The only etchings I’ve seen have been behind glass
And the closest I’ve been to a bar is at ballet class*
Last week Kathryn Craft and Don Maass both addressed particular issues related to portraying protagonists—Kathryn pointing out the essential role of willfulness, and Don exploring the crucial role of shame in defining what the character fears and what it will take to overcome it.
I’m going to turn the focus around on the character I call the Opponent, but others call the Nemesis, the Antagonist, the Adversary, or the Villain. (Some resist this terminology. The crime writer Les Edgerton rejects it outright, preferring instead Main Character #1 and Main Character #2, an approach I actually like a lot.)
I define this character as the one with the power, the will, and the desire to deny, destroy, or claim for himself what the Protagonist wants.
This can be as benign as a reluctant love interest, or a competitor for the same job. Even when the character commits genuinely bad acts, he may believe himself justified, whether out of desperation for a better course, out of devotion to a cause considered worthy or even noble, or some other belief that “the ends justify the means.” (Of course, these justifications may mask a deeper, truly insidious purpose, but I’ll leave that to another post.)
I’m going to focus here on something far more blatantly malevolent, and discuss those characters who genuinely long for harm, cruelty, destruction, chaos, etc., whether that seems to be the only way to escape some profound sense of affliction, to claim power in the only way that feels truly significant and meaningful—or simply because they take pleasure in the misery of others.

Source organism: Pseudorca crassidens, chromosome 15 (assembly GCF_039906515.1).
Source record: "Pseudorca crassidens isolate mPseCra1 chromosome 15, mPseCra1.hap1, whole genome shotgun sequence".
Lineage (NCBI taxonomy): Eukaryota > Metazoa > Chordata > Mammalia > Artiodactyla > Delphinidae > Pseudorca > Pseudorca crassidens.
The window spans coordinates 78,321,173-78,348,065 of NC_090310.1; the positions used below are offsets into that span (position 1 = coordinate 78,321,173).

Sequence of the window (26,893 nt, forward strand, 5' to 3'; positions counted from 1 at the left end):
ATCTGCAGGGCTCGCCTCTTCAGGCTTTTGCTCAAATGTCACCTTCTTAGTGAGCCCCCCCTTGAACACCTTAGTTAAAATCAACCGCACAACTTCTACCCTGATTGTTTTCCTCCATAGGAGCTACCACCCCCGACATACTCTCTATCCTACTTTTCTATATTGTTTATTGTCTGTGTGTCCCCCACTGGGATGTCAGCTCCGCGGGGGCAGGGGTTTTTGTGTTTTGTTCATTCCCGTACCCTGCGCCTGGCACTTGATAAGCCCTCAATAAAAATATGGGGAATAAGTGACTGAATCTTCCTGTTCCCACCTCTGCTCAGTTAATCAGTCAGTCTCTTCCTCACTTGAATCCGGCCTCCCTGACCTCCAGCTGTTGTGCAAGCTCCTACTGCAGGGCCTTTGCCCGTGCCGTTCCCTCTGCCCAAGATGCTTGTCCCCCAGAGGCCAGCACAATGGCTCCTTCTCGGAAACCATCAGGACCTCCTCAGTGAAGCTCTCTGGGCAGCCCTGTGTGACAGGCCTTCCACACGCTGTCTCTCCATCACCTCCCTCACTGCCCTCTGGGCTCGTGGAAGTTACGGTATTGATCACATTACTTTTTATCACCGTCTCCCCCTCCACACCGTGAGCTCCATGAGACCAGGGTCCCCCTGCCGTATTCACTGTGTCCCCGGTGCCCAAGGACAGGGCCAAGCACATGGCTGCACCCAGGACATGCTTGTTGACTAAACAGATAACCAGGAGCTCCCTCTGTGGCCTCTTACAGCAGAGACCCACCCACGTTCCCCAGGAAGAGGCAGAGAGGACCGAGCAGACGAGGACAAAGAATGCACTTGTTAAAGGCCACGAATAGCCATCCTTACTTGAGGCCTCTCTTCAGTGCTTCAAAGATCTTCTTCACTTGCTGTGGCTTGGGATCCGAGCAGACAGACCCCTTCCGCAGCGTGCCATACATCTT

You know. Like Captain Hook.
Yearning and Wickedness
I want to be nasty, I want to be cruel
I want to be daring, I want to shoot pool
As most of you who follow my postings know, the central issue I explore with my characters is their Yearning—their “dream of life,” i.e., the kind of person they want to be, the way of life they hope to live.
This encompasses identity, morality, and interpersonal relationships, as well as the character’s tribe (the group to which she feels a unique and compelling bond) and sense of home (the place where she believes she belongs).
It is sometimes easy to fall into the trap of believing that, in their original, unpolluted essence, all Yearnings involve a greater largeness of heart, generosity of spirit, or some other enhancement of virtue: courage, honesty, compassion, forbearance.
This is a natural extension of the psychoanalytic ideal of individuation, which presupposes an instinctive drive to integration, wholeness, and health.
As gratifying or reassuring as it might be to believe to interpret one’s Yearning only in its most positive light, the truth is a harsh mistress. Not everyone wishes to sing in the choir.
This is not the place to explore the question, Why Does Evil Exist? It’s an exhaustive issue, studied for centuries, with each generation offering new insights.
But to the extent the question is relevant to characterization, we need to at least ask why certain characters not only commit crimes and do harm, but strive for it, derive pleasure from it—even fashion their identities around it.